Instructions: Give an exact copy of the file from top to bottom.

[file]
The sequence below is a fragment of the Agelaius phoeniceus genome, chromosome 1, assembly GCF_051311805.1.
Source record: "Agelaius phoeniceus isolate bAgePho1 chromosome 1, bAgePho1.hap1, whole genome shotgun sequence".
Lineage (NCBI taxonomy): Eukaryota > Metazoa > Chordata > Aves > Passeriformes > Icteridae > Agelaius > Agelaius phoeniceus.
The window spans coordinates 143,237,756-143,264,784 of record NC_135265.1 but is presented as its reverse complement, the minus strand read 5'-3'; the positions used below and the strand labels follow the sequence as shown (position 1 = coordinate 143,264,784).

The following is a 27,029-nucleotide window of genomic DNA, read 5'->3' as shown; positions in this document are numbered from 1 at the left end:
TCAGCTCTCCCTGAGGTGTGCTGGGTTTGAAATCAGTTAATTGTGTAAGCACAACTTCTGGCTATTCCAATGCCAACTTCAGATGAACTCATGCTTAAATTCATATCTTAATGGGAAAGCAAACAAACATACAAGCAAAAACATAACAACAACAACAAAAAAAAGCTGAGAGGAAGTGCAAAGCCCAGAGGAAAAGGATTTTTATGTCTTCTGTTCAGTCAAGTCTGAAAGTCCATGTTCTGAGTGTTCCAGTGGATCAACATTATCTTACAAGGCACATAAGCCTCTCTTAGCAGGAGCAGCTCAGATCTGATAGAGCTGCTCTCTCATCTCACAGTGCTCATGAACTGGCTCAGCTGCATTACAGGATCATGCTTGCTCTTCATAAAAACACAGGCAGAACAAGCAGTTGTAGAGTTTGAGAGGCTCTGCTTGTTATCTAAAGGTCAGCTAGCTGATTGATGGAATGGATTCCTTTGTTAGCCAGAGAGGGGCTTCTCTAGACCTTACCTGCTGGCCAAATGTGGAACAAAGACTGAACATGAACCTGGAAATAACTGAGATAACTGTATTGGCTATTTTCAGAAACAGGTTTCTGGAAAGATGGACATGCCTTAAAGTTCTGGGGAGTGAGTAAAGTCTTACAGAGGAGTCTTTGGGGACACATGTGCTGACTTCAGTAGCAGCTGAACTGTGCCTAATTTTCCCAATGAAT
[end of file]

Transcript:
The sequence below is a fragment of the Agelaius phoeniceus genome, chromosome 1, assembly GCF_051311805.1.
Source record: "Agelaius phoeniceus isolate bAgePho1 chromosome 1, bAgePho1.hap1, whole genome shotgun sequence".
Lineage (NCBI taxonomy): Eukaryota > Metazoa > Chordata > Aves > Passeriformes > Icteridae > Agelaius > Agelaius phoeniceus.
The window spans coordinates 143,237,756-143,264,784 of record NC_135265.1 but is presented as its reverse complement, the minus strand read 5'-3'; the positions used below and the strand labels follow the sequence as shown (position 1 = coordinate 143,264,784).

The following is a 27,029-nucleotide window of genomic DNA, read 5'->3' as shown; positions in this document are numbered from 1 at the left end:
TCAGCTCTCCCTGAGGTGTGCTGGGTTTGAAATCAGTTAATTGTGTAAGCACAACTTCTGGCTATTCCAATGCCAACTTCAGATGAACTCATGCTTAAATTCATATCTTAATGGGAAAGCAAACAAACATACAAGCAAAAACATAACAACAACAACAAAAAAAAGCTGAGAGGAAGTGCAAAGCCCAGAGGAAAAGGATTTTTATGTCTTCTGTTCAGTCAAGTCTGAAAGTCCATGTTCTGAGTGTTCCAGTGGATCAACATTATCTTACAAGGCACATAAGCCTCTCTTAGCAGGAGCAGCTCAGATCTGATAGAGCTGCTCTCTCATCTCACAGTGCTCATGAACTGGCTCAGCTGCATTACAGGATCATGCTTGCTCTTCATAAAAACACAGGCAGAACAAGCAGTTGTAGAGTTTGAGAGGCTCTGCTTGTTATCTAAAGGTCAGCTAGCTGATTGATGGAATGGATTCCTTTGTTAGCCAGAGAGGGGCTTCTCTAGACCTTACCTGCTGGCCAAATGTGGAACAAAGACTGAACATGAACCTGGAAATAACTGAGATAACTGTATTGGCTATTTTCAGAAACAGGTTTCTGGAAAGATGGACATGCCTTAAAGTTCTGGGGAGTGAGTAAAGTCTTACAGAGGAGTCTTTGGGGACACATGTGCTGACTTCAGTAGCAGCTGAACTGTGCCTAATTTTCCCAATGAAT